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Publication numberUS7485495 B2
Publication typeGrant
Application numberUS 11/625,416
Publication dateFeb 3, 2009
Filing dateJan 22, 2007
Priority dateMar 30, 2005
Fee statusPaid
Also published asUS7183641, US20060220226, US20070117270
Publication number11625416, 625416, US 7485495 B2, US 7485495B2, US-B2-7485495, US7485495 B2, US7485495B2
InventorsMukul P. Renavikar, Susheel G. Jadhav
Original AssigneeIntel Corporation
Export CitationBiBTeX, EndNote, RefMan
External Links: USPTO, USPTO Assignment, Espacenet
Integrated heat spreader with intermetallic layer and method for making
US 7485495 B2
Abstract
Integrated heat spreader and die coupled with solder in a manner forming an intermetallic compound having a higher liquidus temperature than the liquidus temperature of the solder used to create the intermetallic compound are described herein.
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Claims(17)
1. A method comprising:
forming a metallization layer on a die, the metallization layer including an adhesion layer and a diffusion layer, the adhesion layer being disposed between the die and the diffusion layer;
providing an integrated heat spreader having a die side including copper;
forming a thermal interface material between the die side of the integrated heat spreader and the metallization layer;
reacting the thermal interface material with the copper of the integrated heat spreader to form an intermetallic compound layer to couple the integrated heat spreader with the metallization layer, the intermetallic compound comprising an alloy formed from copper and the thermal interface material; and
after coupling the integrated heat spreader with the metallization layer, mounting the die onto a substrate including an organic material having a higher thermal coefficient of expansion relative to a thermal coefficient of expansion of the die.
2. A method comprising:
forming a metallization layer on a die, the metallization layer including an adhesion layer and a diffusion layer, the adhesion layer being disposed between the die and the diffusion layer;
plating a die side of an integrated heat spreader with copper;
forming a thermal interface material between the die side of the integrated heat spreader and the metallization layer; and
reacting the thermal interface material with the copper of the integrated heat spreader to form an intermetallic compound layer to couple the integrated heat spreader with the metallization layer, the intermetallic compound comprising an alloy formed from copper and the thermal interface material.
3. The method of claim 2, wherein the forming of the metallization layer comprises depositing a layer of metal selected from the group consisting of titanium, chromium, zirconium, and vanadium to form the adhesion layer.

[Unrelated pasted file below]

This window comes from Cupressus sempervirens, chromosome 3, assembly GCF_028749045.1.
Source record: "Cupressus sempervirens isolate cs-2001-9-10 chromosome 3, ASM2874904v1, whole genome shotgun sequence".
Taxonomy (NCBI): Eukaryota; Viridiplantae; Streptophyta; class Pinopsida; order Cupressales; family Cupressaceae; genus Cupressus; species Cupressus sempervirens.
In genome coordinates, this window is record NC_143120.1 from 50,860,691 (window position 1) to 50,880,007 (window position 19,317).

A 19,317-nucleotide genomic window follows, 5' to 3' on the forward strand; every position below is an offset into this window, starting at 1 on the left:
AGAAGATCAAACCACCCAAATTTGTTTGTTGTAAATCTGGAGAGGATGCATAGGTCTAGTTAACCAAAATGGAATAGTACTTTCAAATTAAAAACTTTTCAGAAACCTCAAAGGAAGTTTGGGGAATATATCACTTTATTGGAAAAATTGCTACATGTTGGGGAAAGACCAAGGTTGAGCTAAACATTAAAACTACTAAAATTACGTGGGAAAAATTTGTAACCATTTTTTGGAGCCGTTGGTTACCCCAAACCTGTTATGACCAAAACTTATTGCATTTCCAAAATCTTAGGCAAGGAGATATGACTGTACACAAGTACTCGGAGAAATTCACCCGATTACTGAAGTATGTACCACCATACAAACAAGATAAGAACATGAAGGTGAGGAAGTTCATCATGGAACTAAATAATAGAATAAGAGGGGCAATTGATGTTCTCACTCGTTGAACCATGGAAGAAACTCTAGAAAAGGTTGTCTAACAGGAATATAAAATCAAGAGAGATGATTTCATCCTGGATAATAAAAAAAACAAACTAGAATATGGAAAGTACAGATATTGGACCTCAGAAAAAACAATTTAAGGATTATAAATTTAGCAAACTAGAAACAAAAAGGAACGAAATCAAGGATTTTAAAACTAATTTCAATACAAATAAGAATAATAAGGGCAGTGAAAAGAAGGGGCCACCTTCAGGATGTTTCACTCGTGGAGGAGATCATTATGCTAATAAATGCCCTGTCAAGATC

4. The method of claim 2, wherein the forming of the metallization layer comprises depositing a layer of metal selected from the group consisting of titanium, chromium, zirconium, nickel, vanadium and gold to form the diffusion layer.
5. The method of claim 2, wherein the forming of the metallization layer further comprises depositing a layer of nickel or gold on the diffusion layer to form a wetting layer.
6. The method of claim 2, wherein the reacting of the thermal interface material comprises thermally bonding the thermal interface material with the die side of the integrated heat spreader.
7. The method of claim 6, wherein the thermally bonding of the thermal interface material with the die side of the integrated heat spreader comprises positioning the integrated heat spreader on the die and applying heat at a first temperature for a first period of time.
8. The method of claim 7, wherein the applying of heat comprises heating the integrated heat spreader and the die to a first temperature between approximately 155 degrees Celsius and approximately 170 degrees Celsius, for a first period of time between approximately 30 seconds and approximately 90 seconds.
9. The method of claim 7, wherein the applying of heat comprises heating the integrated heat spreader and the die to a first temperature between approximately 170 degrees Celsius and approximately 180 degrees Celsius, for a first of time between approximately 30 second and approximately 90 seconds.
10. The method of claim 7, wherein the thermally bonding of the thermal interface material with the die side of the integrated heat spreader further comprises thermal aging by applying heat at a second temperature for a second period of time sufficient to cause the thermal interface layer to react with the die side of the integrated heat spreader to form the intermetallic compound layer.